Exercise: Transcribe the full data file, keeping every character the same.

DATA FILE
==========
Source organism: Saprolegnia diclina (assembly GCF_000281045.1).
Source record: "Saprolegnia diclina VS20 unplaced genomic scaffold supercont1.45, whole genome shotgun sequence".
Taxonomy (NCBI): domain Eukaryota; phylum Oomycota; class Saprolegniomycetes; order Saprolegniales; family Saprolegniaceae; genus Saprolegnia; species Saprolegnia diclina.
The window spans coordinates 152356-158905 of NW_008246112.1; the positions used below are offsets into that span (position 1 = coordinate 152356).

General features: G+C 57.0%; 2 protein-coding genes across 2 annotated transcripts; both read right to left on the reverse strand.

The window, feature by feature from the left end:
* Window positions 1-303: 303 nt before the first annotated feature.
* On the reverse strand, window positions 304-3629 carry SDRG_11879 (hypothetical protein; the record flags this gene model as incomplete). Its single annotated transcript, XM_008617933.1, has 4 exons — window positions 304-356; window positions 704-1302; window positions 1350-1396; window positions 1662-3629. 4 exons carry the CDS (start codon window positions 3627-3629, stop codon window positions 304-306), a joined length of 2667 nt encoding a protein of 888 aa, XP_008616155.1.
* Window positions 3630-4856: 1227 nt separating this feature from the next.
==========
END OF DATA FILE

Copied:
Source organism: Saprolegnia diclina (assembly GCF_000281045.1).
Source record: "Saprolegnia diclina VS20 unplaced genomic scaffold supercont1.45, whole genome shotgun sequence".
Taxonomy (NCBI): domain Eukaryota; phylum Oomycota; class Saprolegniomycetes; order Saprolegniales; family Saprolegniaceae; genus Saprolegnia; species Saprolegnia diclina.
The window spans coordinates 152356-158905 of NW_008246112.1; the positions used below are offsets into that span (position 1 = coordinate 152356).

General features: G+C 57.0%; 2 protein-coding genes across 2 annotated transcripts; both read right to left on the reverse strand.

The window, feature by feature from the left end:
* Window positions 1-303: 303 nt before the first annotated feature.
* On the reverse strand, window positions 304-3629 carry SDRG_11879 (hypothetical protein; the record flags this gene model as incomplete). Its single annotated transcript, XM_008617933.1, has 4 exons — window positions 304-356; window positions 704-1302; window positions 1350-1396; window positions 1662-3629. 4 exons carry the CDS (start codon window positions 3627-3629, stop codon window positions 304-306), a joined length of 2667 nt encoding a protein of 888 aa, XP_008616155.1.
* Window positions 3630-4856: 1227 nt separating this feature from the next.